Published: 00:29, 16 November 2018
| Updated: 20:56, 16 November 2018
Pantomime producers in Sevenoaks believe their show this year features the first ever gender fluid dame.
Britain's Got Talent star Danny Beard, who's real name is Daniel Curtis, will star as the Spirit of London in Dick Whittington at the Stag Theatre in Sevenoaks later this month.
Though gender lines have traditionally been blurred for the part of the dame - a man, dressed as a woman, but who the audience know is a man - producers have created a gender fluid character, so not identifying as male or female.
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Danny, who was a BGT semi finalist in 2016, and starred in the theatre's panto last year, said: "Gender neutral is someone who doesn't conform to the stereotype or the rules that society traditionally set out in gender.
"I think Danny Beard the character is essentially gender neutral. This year it has been written in to the show which is really special.
"It has a platform which it wouldn't have. This is why I wanted to work with the pantomime producers - they wanted me to be a magical character.
"I think it is important that it is a hot topic at the moment. It is a reflection of what is going on in the world."
He added: "When I received the script I was really happy - it is down to the guys. I just thought it was fantastic.
"They have made a show that really has a story, with quite complex characters. It is a nod to it though, it isn't what the whole show is about it."
It will be the tenth year that the same producers have put on the panto at the theatre.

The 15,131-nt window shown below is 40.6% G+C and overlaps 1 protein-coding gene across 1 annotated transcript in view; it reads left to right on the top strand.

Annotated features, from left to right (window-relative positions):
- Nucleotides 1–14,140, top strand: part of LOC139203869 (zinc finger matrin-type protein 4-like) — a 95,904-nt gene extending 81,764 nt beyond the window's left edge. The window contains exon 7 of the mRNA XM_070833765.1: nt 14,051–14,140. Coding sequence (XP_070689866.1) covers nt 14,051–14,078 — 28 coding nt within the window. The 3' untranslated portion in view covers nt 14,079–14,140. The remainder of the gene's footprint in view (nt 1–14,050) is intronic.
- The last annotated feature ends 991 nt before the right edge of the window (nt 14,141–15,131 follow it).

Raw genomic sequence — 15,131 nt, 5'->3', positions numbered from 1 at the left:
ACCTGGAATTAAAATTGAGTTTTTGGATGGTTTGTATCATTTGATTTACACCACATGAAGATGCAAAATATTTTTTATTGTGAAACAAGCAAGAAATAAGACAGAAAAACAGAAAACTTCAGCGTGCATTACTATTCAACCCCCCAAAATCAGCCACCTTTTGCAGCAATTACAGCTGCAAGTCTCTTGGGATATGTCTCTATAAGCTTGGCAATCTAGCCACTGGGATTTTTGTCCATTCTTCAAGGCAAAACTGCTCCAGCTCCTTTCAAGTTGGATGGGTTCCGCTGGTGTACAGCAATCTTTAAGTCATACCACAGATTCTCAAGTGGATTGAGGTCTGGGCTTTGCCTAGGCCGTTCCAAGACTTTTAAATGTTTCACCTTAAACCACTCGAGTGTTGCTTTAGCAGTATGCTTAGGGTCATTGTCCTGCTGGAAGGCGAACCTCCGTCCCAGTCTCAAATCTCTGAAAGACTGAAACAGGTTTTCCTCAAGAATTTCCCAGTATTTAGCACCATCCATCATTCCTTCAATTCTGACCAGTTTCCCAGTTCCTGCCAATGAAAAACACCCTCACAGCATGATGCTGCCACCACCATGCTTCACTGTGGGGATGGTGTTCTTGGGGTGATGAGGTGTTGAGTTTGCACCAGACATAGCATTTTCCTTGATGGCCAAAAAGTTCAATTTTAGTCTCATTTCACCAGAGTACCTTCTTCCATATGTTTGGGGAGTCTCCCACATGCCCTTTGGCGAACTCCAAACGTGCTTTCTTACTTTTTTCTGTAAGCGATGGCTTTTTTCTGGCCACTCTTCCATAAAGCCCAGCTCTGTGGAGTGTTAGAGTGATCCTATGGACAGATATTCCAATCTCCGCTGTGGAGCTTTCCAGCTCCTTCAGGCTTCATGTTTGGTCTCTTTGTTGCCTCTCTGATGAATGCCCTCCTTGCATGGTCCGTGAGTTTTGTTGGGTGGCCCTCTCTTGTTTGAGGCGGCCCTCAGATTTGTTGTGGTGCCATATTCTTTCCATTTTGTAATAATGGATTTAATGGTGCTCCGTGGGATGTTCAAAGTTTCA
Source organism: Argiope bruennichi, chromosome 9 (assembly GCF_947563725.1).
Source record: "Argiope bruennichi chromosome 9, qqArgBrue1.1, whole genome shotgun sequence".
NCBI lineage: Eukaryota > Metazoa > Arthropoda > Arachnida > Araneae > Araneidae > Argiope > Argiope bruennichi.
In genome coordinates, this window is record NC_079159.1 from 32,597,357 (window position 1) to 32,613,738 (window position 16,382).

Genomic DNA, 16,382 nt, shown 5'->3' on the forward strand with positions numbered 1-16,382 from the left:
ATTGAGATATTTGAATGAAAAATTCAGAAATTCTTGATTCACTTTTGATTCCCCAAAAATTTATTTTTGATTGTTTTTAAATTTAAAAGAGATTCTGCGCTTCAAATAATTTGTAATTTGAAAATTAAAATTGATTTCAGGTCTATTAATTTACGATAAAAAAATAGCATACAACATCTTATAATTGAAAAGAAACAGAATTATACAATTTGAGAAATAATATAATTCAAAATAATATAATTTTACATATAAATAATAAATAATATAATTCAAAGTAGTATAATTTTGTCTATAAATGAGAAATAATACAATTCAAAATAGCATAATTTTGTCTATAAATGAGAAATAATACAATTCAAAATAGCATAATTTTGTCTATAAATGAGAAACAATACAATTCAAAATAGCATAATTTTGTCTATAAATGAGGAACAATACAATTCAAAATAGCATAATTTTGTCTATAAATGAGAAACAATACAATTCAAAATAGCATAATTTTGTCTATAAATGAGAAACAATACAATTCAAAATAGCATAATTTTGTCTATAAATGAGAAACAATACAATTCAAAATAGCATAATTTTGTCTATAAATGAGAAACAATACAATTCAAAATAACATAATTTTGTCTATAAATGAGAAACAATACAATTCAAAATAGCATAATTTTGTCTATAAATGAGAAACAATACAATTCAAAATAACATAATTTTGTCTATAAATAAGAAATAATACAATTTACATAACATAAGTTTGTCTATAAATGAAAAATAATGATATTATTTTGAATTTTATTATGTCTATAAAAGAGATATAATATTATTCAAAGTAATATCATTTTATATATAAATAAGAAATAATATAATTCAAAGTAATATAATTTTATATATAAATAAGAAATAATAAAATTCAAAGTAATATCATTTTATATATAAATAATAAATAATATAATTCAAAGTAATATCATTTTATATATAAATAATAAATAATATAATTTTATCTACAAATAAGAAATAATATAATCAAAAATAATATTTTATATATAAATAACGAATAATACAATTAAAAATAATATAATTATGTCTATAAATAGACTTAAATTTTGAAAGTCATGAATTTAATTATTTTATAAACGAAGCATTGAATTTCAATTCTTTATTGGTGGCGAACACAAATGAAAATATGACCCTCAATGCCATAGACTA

They hit the headlines two years ago when a caller to the theatre criticised the production for having a cast which was "too black".
For the part, Danny will create his trademark make-up, which takes hours to put on.
"I always do my own make-up," he said.
"I have a vision and it has always been a massive part of becoming Danny Beard. Danny Beard is an extension of who I am.
"I'm always the first person in the theatre because it takes so long."
Danny, who also works with the anti-bullying Ben Cohen Stand Up Foundation as a result of being bullied at school, added: "I am so excited for panto. It is the hardest work I will do all year, in terms of the schedule. It is so gruelling. But you work with the team for six weeks - eight weeks if you count the rehearsals - and it becomes your whole world and your whole life. "
Dick Whittington is at the Stag Theatre, Sevenoaks from Friday, November 30 to Sunday, January 6, 2019. Kent children’s entertainer, Ant ’Silly Billy’ Payne, stars with baddie, Jasette Amos and a live gospel choir. For tickets from £15 visit sevenoakspanto.com
For pantos across Kent click here.
Producer Jamie Wilson, who has produced the panto since the Stag reopened in 2009, said: "Our audiences have come to expect a spectacular show, so every year we have to work hard to go one better that the previous year.
"Pantomime is a very traditional genre, but one of its central traditions is to be at the forefront of the issues of the age. Certain roles have explored cross dressing and gender reversal. The role of the panto dame - a man dressed as a woman, which dates back to at least the time of Shakespeare and probably earlier - is still a feature of pantomime today. The principal boy went through a long period of being played by a girl.
"This year at the Stag, Danny Beard is playing what would best be described as a blend of Fairy and Dame. By casting Danny, it allows me to write a script that sticks to the traditions of panto, but delivers them in a new way, which is exciting for me as a writer, but more importantly, entertaining for our audiences, who fell in love with Danny last year, when he played the Magical Mirror in Snow White."
More by this authorAngela Cole